Foreign workers rely on O.C. `angel'

Overseas youths taken under her wing


OCEAN CITY — OCEAN CITY-- From across the parking lot at the Second Street bus depot, Anne Marie Conestabile quickly spots the girl among a dozen passengers stepping blindly from a beat-up Greyhound. Dressed in jeans, a T-shirt and sneakers, 19-year-old Hande Ari could easily pass as an American student. Not to Conestabile. Somehow, she knows.

Maybe it's because kids like Ari arrive clutching their bags, dead tired from days of travel, often at the mercy of bus schedules that deposit them in the middle of the night wearing a look of desperate anxiety. Conestabile has seen the look on the faces of thousands of young foreigners, lured here by the mystique of America and the promise of summer jobs that pay more than many people earn back in their homelands.

"Are you from Turkey, my dear?" she asks Ari. "Are you alone? I was expecting two Turkish girls," she says, enveloping the girl in a hug. "Don't worry, my dear. We'll get you settled. You are exhausted."

It has been seven years since Conestabile stepped in to aid two Polish students who approached and asked for help one Sunday after church. "It's really heartbreaking when a college-aged boy breaks down in tears in front of a stranger," she says. "Their faces just told everything."

Now, Conestabile, 56, works as the unpaid director of the International Student Outreach Program, run by a coalition of 12 area churches and based at St. Mary's Holy Savior Church.

She knows what it's like to arrive in a strange place, having immigrated to the United States from Italy at age 13. Her role is part dorm mother, volunteer rental agent, job broker, confessor and advocate for students from Eastern Europe and elsewhere around the globe who trickle in to Ocean City from late May to early July. For those who arrive at God-awful hours, with no idea where to go to fill the most basic needs, Conestabile is the woman to see.

Ari, in crisp but barely audible English, tells her she has been traveling for three days - flying from her home in Ankara to Istanbul to New York to Washington, then finally catching a bus to the beach. She has barely eaten.

Within a few minutes, Ari's bags are stashed in an apartment, equipped with a bunk bed, a single bed and a pull-out sofa, that Ari will share with three other Turkish students. The cramped accommodations will cost her $70 a week - a good deal for the well-maintained and renovated building.

A day later, after a shower, a meal and a night's sleep, Ari has taken the first step toward landing a job.

She has been to town hall, where volunteers set up shop two or three times a week to help students fill out the paperwork to get a Social Security card, a required ticket to work in the U.S.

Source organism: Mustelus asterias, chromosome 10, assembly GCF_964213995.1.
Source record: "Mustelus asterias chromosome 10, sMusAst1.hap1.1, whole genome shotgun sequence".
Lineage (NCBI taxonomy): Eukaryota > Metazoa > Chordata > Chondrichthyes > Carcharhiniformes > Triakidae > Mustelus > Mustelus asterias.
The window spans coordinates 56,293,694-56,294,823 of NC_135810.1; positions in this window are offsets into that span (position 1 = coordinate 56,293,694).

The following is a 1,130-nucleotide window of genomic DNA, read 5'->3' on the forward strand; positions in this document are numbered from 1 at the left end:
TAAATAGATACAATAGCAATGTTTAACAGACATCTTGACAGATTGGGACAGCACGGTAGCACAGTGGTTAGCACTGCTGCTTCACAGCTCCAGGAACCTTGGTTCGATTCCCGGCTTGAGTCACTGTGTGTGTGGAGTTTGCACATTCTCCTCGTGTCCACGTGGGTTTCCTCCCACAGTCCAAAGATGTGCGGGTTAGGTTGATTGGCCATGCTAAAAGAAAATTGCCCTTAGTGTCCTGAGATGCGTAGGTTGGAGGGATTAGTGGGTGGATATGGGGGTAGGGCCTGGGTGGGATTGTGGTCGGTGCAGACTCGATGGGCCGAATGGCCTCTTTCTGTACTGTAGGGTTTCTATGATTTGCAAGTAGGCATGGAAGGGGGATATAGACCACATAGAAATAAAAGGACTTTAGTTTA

Now, she is ready to set out for interviews that Conestabile has arranged with prospective employers.

Over the years, Conestabile has become the go-between for students, landlords and businesses looking for workers - as well as for dozens of volunteers eager to help the young foreigners who have become necessary for Ocean City's seasonal economy. The foreign students take jobs that American students usually won't, and stay well into fall for the resort's "second season."

Conestabile's name is generally the first that the foreign students know when they arrive looking for jobs - two or three jobs, if they're going to cover expenses and send money home to their families, or pay for college. Notices with her name and the phone number for the church outreach program are plastered all over town and handed out to new arrivals.

This year, her program has lined up money and volunteers to provide free meals at various church halls - sometimes for as many as 400 students, who also swarm over tables full of toiletries, linens, towels and pillows.

Raffle tickets can earn students everything from fast food gift certificates to the most coveted item for foot-weary students, new and refurbished bicycles.

After two or three years of pleading by Conestabile and other volunteers, Ocean City officials appointed a 22-member task force last winter to help organize services for students and to keep an eye on housing and employment abuses.

"A lot of our problems start because the kids are mostly very trusting and afraid to complain," says Virginia Biafore, 68, a retired social worker who heads the task force.

"I think things have been much better this year, particularly housing, because everyone knows there are a lot of us watching closely," says Biafore, taking a cell phone call as she heads to a bike repair shop with a donated 10-speed.

"Getting to know the kids this well is such a positive experience," she says.

The students are recruited over the winter and early spring by sponsors - for-profit companies and nonprofit agencies in the United States and abroad - that line up housing and contracts with employers.

Most students pay sponsoring agencies, some for-profit, some nonprofit, $1,700 to $2,200 to get four-month J1 work/travel visas, round-trip airfare and contracts for jobs in Ocean City.

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